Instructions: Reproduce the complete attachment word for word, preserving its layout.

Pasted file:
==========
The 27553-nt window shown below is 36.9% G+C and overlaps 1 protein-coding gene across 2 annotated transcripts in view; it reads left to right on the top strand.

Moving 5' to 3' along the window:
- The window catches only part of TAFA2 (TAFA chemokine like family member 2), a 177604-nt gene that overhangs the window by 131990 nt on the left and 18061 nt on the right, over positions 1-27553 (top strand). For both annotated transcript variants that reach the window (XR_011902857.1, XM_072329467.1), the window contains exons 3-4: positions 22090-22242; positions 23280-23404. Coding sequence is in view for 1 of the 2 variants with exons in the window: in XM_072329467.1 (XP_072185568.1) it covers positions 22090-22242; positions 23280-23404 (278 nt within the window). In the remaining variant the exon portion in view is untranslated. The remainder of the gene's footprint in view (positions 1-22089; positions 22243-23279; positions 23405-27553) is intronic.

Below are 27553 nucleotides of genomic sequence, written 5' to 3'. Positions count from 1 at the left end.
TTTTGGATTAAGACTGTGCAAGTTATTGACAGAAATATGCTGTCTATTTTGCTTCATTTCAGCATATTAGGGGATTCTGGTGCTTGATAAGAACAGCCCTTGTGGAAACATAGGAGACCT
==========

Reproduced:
The 27553-nt window shown below is 36.9% G+C and overlaps 1 protein-coding gene across 2 annotated transcripts in view; it reads left to right on the top strand.

Moving 5' to 3' along the window:
- The window catches only part of TAFA2 (TAFA chemokine like family member 2), a 177604-nt gene that overhangs the window by 131990 nt on the left and 18061 nt on the right, over positions 1-27553 (top strand). For both annotated transcript variants that reach the window (XR_011902857.1, XM_072329467.1), the window contains exons 3-4: positions 22090-22242; positions 23280-23404. Coding sequence is in view for 1 of the 2 variants with exons in the window: in XM_072329467.1 (XP_072185568.1) it covers positions 22090-22242; positions 23280-23404 (278 nt within the window). In the remaining variant the exon portion in view is untranslated. The remainder of the gene's footprint in view (positions 1-22089; positions 22243-23279; positions 23405-27553) is intronic.

Below are 27553 nucleotides of genomic sequence, written 5' to 3'. Positions count from 1 at the left end.
TTTTGGATTAAGACTGTGCAAGTTATTGACAGAAATATGCTGTCTATTTTGCTTCATTTCAGCATATTAGGGGATTCTGGTGCTTGATAAGAACAGCCCTTGTGGAAACATAGGAGACCT